Female CEOs are competitively paid, but greatly outnumbered

Of the 340 companies included in the analysis, only 19 were run by women

The few women who are CEOs of the largest U.S. companies typically make more money than their male counterparts but aren’t close to the top of the leaderboard for pay packages.

The median pay package for female CEOs in the 2018 fiscal year was $12.7 million, compared with $11.2 million for men, according to data analyzed by Equilar for The Associated Press. That reflects a raise of $680,000 for the same group of female CEOs from a year before, versus a raise of $540,000 for the men. Median means half were larger, and half were smaller.

Still, of the 340 companies included in the analysis, only 19 were run by women. Plus, there is not a single woman on the overall list of the top 20 most highly paid CEOs. The top earner there — Discovery CEO David Zaslav — earned a pay package worth almost six times that of the most highly paid female CEO — Mary Barra of General Motors. She ranks 30th on the list overall.

READ MORE: Women have ‘legitimate claims’ for justice, equality: Pope

Barra tops the list of female CEOs with a pay package valued at nearly $21.9 million, unchanged from the prior year. Lockheed Martin CEO Marillyn Hewson came in second with a compensation valued at $21.5 million, up 7% from the prior year. And General Dynamics CEO Phebe Novakovic rounded out the top three with a compensation package worth $20.7 million.

The AP’s CEO compensation study, conducted by Equilar, includes pay data for 340 executives at S&P 500 companies who have served at least two full consecutive fiscal years at their respective companies and filed proxy statements during the traditional period of Jan. 1 to April 30.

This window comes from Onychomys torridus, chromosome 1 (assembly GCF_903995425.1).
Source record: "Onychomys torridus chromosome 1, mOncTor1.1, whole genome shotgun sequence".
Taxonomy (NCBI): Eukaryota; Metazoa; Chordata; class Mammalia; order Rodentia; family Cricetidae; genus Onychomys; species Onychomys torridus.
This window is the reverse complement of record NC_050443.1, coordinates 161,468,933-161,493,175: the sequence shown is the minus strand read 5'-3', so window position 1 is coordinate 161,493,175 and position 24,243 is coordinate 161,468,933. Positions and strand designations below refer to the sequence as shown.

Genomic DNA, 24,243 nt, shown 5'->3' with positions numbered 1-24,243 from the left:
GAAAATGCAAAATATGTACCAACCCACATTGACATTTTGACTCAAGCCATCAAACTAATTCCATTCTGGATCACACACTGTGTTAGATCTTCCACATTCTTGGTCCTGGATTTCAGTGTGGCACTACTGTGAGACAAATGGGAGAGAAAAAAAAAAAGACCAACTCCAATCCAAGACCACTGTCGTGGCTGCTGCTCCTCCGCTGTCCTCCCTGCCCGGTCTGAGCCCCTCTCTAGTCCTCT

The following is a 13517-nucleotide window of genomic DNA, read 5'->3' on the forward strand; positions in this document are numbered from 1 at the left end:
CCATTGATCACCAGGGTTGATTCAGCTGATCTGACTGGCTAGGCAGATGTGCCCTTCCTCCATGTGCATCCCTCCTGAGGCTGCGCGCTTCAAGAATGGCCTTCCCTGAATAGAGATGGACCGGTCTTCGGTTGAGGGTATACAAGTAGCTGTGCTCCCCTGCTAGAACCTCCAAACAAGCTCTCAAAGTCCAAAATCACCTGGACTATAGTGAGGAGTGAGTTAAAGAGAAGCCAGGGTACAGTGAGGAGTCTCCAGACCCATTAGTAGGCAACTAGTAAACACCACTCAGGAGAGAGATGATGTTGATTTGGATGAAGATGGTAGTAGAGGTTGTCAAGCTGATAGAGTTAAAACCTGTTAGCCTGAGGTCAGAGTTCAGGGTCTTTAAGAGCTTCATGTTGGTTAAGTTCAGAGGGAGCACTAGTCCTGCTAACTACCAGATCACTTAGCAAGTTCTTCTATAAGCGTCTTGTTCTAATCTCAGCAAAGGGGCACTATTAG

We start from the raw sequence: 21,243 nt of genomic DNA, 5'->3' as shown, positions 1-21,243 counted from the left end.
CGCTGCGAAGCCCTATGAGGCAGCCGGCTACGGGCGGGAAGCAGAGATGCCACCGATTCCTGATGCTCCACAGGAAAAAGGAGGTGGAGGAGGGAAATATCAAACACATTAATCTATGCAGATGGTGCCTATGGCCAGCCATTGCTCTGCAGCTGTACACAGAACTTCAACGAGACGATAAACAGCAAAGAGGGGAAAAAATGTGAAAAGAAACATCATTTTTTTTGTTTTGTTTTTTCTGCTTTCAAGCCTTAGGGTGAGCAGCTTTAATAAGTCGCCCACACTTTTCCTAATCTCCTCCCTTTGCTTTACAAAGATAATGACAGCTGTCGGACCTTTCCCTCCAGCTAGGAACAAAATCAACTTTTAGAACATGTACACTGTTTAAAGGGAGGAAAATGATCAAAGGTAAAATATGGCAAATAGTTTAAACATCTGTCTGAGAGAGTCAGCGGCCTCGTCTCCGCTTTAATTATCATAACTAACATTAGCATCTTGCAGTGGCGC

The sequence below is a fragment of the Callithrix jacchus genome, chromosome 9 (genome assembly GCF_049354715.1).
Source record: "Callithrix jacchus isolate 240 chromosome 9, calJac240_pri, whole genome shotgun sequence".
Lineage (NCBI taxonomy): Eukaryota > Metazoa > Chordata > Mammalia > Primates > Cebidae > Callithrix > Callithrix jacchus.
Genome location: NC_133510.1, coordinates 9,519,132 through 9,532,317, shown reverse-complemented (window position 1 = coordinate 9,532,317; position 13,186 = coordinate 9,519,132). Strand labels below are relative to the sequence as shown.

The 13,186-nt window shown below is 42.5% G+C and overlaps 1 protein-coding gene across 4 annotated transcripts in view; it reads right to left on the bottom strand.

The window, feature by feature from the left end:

While women enter U.S. companies at roughly the same rate as men, experts say their ranks grow thinner at each step up the corporate ladder. There are a number of reasons for this, including unconscious bias, lack of mentorship, people hiring in their own image and more. This leaves few women in the pipeline to take the top seat when the time comes.

Catalyst, a non-profit organization that focuses on women in business, said that only three times in history has a woman succeeded another woman as chief executive at a public traded company.

“The rarity of these women, they are so exceptional,” said Alison Cook, a professor of management at Utah State University who researches gender and diversity in the workplace. “Not that some of these men aren’t exceptional also … but these women have to be so incredible to have made it this far.”

READ MORE: France takes torch passed by Canada, will focus on gender equality at G7 summit

Comparing men’s pay to women’s as a group is a bit unfair, statistically speaking. The sample size is much smaller for women so any change among that group has an outsized impact.

Lorraine Hariton, CEO of Catalyst, said that while the numbers appear discouraging year over year, gains are being made in the long run.